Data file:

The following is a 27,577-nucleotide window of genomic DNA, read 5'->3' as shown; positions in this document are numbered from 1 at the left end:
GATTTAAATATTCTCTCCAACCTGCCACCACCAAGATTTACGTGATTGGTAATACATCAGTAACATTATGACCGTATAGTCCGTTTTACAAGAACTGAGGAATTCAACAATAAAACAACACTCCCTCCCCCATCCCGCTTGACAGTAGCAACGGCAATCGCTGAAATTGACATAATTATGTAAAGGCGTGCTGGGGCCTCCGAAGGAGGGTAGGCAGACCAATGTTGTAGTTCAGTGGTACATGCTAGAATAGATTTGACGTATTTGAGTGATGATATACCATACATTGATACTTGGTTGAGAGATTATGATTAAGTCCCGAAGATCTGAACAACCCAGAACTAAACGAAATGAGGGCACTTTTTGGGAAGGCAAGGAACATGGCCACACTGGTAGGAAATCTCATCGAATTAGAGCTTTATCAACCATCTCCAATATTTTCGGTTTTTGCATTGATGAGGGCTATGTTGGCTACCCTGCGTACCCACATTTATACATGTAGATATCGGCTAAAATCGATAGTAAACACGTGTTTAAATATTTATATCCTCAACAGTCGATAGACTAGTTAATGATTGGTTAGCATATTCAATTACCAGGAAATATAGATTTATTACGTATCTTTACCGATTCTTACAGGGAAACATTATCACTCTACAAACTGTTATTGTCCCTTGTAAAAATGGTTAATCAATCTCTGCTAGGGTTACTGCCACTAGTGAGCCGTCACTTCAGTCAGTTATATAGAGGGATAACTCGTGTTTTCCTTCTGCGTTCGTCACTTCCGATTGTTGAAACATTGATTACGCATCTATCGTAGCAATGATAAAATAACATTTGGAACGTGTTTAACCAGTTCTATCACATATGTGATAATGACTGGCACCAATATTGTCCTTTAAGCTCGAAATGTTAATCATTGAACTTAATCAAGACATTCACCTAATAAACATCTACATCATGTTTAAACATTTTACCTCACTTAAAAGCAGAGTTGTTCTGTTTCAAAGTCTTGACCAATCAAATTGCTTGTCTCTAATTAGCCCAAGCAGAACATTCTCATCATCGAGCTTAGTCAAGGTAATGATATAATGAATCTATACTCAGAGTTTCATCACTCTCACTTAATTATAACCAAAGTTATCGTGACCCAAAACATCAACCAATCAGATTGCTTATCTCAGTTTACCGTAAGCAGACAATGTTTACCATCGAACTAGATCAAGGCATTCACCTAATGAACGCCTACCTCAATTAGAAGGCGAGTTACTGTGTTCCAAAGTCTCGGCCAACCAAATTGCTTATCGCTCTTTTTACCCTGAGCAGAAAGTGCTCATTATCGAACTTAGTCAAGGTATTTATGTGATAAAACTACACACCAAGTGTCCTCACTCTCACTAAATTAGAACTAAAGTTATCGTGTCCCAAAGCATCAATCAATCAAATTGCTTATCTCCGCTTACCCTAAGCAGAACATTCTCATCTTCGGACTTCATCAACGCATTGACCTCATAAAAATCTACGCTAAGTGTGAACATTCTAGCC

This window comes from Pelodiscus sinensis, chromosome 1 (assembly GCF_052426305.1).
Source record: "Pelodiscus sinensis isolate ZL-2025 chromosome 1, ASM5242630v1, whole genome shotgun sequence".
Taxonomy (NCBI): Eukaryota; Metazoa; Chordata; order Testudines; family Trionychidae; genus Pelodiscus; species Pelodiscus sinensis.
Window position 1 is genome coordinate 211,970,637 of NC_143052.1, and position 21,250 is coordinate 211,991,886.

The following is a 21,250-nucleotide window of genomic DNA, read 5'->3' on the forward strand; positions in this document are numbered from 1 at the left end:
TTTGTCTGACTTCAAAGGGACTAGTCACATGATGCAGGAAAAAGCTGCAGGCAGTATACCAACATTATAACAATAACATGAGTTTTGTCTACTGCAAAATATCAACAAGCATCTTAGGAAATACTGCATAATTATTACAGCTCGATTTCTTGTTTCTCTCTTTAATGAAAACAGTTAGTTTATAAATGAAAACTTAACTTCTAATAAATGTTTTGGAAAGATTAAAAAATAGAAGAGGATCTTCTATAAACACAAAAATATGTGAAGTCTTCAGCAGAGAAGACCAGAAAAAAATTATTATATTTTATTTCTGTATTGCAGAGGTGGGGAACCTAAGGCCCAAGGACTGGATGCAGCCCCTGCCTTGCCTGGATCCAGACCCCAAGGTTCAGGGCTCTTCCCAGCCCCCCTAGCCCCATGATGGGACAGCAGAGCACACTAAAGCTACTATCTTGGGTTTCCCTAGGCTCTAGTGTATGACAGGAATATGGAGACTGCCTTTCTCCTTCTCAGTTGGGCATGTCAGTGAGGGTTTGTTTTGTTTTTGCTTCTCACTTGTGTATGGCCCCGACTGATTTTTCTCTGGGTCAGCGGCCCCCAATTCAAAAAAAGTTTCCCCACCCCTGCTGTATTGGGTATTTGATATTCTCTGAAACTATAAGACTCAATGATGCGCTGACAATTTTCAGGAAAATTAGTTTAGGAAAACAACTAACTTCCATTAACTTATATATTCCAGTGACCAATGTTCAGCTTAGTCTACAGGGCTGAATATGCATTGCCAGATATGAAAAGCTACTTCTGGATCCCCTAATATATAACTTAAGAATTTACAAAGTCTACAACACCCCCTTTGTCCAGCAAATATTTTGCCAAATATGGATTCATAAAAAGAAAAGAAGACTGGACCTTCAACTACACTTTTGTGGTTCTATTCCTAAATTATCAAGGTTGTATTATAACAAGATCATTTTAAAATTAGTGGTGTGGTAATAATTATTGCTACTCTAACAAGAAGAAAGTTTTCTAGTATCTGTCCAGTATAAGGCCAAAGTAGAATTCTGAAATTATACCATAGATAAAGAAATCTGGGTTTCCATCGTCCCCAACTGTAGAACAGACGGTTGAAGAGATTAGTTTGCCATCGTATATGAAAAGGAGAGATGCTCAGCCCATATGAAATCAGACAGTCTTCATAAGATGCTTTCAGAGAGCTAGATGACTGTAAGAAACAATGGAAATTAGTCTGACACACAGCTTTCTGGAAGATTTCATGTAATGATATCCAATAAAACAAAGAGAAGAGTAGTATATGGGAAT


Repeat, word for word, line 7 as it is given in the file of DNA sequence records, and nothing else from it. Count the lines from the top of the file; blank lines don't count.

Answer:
The following is a 21,250-nucleotide window of genomic DNA, read 5'->3' on the forward strand; positions in this document are numbered from 1 at the left end: